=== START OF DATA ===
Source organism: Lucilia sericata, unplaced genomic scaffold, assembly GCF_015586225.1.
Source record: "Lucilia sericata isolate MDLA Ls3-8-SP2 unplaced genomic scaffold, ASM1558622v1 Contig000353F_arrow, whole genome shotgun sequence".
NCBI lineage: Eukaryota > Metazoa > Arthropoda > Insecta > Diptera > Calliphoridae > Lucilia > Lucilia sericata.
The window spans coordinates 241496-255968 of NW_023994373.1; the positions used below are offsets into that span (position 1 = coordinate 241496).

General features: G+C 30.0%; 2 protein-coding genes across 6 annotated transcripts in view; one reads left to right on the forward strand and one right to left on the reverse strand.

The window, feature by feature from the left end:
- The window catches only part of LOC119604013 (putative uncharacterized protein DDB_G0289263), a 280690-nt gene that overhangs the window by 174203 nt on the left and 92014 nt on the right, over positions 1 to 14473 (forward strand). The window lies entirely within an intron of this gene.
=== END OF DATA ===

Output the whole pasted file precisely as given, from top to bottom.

Source organism: Lucilia sericata, unplaced genomic scaffold, assembly GCF_015586225.1.
Source record: "Lucilia sericata isolate MDLA Ls3-8-SP2 unplaced genomic scaffold, ASM1558622v1 Contig000353F_arrow, whole genome shotgun sequence".
NCBI lineage: Eukaryota > Metazoa > Arthropoda > Insecta > Diptera > Calliphoridae > Lucilia > Lucilia sericata.
The window spans coordinates 241496-255968 of NW_023994373.1; the positions used below are offsets into that span (position 1 = coordinate 241496).

General features: G+C 30.0%; 2 protein-coding genes across 6 annotated transcripts in view; one reads left to right on the forward strand and one right to left on the reverse strand.

The window, feature by feature from the left end:
- The window catches only part of LOC119604013 (putative uncharacterized protein DDB_G0289263), a 280690-nt gene that overhangs the window by 174203 nt on the left and 92014 nt on the right, over positions 1 to 14473 (forward strand). The window lies entirely within an intron of this gene.